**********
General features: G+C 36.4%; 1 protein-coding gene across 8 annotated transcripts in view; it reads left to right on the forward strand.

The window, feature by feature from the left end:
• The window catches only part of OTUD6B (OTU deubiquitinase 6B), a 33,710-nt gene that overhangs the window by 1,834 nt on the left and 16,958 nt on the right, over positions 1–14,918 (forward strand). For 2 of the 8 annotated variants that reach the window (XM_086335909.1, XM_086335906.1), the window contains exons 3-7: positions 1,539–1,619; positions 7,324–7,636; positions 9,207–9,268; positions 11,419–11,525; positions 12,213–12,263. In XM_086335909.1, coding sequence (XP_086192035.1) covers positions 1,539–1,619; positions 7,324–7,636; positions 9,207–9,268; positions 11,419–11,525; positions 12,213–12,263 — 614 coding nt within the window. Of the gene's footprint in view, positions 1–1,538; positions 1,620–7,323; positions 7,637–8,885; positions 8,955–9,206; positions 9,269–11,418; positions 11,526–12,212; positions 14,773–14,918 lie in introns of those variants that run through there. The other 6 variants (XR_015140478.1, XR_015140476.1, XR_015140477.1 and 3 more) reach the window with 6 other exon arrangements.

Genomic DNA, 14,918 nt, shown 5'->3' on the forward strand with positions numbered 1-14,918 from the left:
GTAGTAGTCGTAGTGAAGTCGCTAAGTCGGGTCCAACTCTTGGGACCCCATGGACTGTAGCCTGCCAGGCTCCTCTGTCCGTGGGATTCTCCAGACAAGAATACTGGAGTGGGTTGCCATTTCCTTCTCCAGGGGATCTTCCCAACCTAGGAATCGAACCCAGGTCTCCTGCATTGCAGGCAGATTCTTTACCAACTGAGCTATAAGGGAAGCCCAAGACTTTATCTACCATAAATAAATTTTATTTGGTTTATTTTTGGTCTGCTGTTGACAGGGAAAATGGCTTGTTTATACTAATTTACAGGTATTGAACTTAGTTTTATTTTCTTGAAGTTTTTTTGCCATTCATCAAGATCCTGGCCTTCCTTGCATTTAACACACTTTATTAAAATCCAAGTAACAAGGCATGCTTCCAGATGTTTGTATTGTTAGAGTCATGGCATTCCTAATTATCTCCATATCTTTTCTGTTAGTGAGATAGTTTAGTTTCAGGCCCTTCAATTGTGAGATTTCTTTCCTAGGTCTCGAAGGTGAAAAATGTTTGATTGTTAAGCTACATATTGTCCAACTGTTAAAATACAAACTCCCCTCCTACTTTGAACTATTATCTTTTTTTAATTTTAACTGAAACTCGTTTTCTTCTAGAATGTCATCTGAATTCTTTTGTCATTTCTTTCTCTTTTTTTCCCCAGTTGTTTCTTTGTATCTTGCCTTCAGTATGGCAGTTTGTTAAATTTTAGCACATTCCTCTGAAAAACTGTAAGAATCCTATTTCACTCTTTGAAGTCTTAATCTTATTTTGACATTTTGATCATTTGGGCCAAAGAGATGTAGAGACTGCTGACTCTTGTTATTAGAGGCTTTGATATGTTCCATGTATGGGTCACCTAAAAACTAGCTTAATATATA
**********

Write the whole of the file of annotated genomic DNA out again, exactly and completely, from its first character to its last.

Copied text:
General features: G+C 36.4%; 1 protein-coding gene across 8 annotated transcripts in view; it reads left to right on the forward strand.

The window, feature by feature from the left end:
• The window catches only part of OTUD6B (OTU deubiquitinase 6B), a 33,710-nt gene that overhangs the window by 1,834 nt on the left and 16,958 nt on the right, over positions 1–14,918 (forward strand). For 2 of the 8 annotated variants that reach the window (XM_086335909.1, XM_086335906.1), the window contains exons 3-7: positions 1,539–1,619; positions 7,324–7,636; positions 9,207–9,268; positions 11,419–11,525; positions 12,213–12,263. In XM_086335909.1, coding sequence (XP_086192035.1) covers positions 1,539–1,619; positions 7,324–7,636; positions 9,207–9,268; positions 11,419–11,525; positions 12,213–12,263 — 614 coding nt within the window. Of the gene's footprint in view, positions 1–1,538; positions 1,620–7,323; positions 7,637–8,885; positions 8,955–9,206; positions 9,269–11,418; positions 11,526–12,212; positions 14,773–14,918 lie in introns of those variants that run through there. The other 6 variants (XR_015140478.1, XR_015140476.1, XR_015140477.1 and 3 more) reach the window with 6 other exon arrangements.

Genomic DNA, 14,918 nt, shown 5'->3' on the forward strand with positions numbered 1-14,918 from the left:
GTAGTAGTCGTAGTGAAGTCGCTAAGTCGGGTCCAACTCTTGGGACCCCATGGACTGTAGCCTGCCAGGCTCCTCTGTCCGTGGGATTCTCCAGACAAGAATACTGGAGTGGGTTGCCATTTCCTTCTCCAGGGGATCTTCCCAACCTAGGAATCGAACCCAGGTCTCCTGCATTGCAGGCAGATTCTTTACCAACTGAGCTATAAGGGAAGCCCAAGACTTTATCTACCATAAATAAATTTTATTTGGTTTATTTTTGGTCTGCTGTTGACAGGGAAAATGGCTTGTTTATACTAATTTACAGGTATTGAACTTAGTTTTATTTTCTTGAAGTTTTTTTGCCATTCATCAAGATCCTGGCCTTCCTTGCATTTAACACACTTTATTAAAATCCAAGTAACAAGGCATGCTTCCAGATGTTTGTATTGTTAGAGTCATGGCATTCCTAATTATCTCCATATCTTTTCTGTTAGTGAGATAGTTTAGTTTCAGGCCCTTCAATTGTGAGATTTCTTTCCTAGGTCTCGAAGGTGAAAAATGTTTGATTGTTAAGCTACATATTGTCCAACTGTTAAAATACAAACTCCCCTCCTACTTTGAACTATTATCTTTTTTTAATTTTAACTGAAACTCGTTTTCTTCTAGAATGTCATCTGAATTCTTTTGTCATTTCTTTCTCTTTTTTTCCCCAGTTGTTTCTTTGTATCTTGCCTTCAGTATGGCAGTTTGTTAAATTTTAGCACATTCCTCTGAAAAACTGTAAGAATCCTATTTCACTCTTTGAAGTCTTAATCTTATTTTGACATTTTGATCATTTGGGCCAAAGAGATGTAGAGACTGCTGACTCTTGTTATTAGAGGCTTTGATATGTTCCATGTATGGGTCACCTAAAAACTAGCTTAATATATA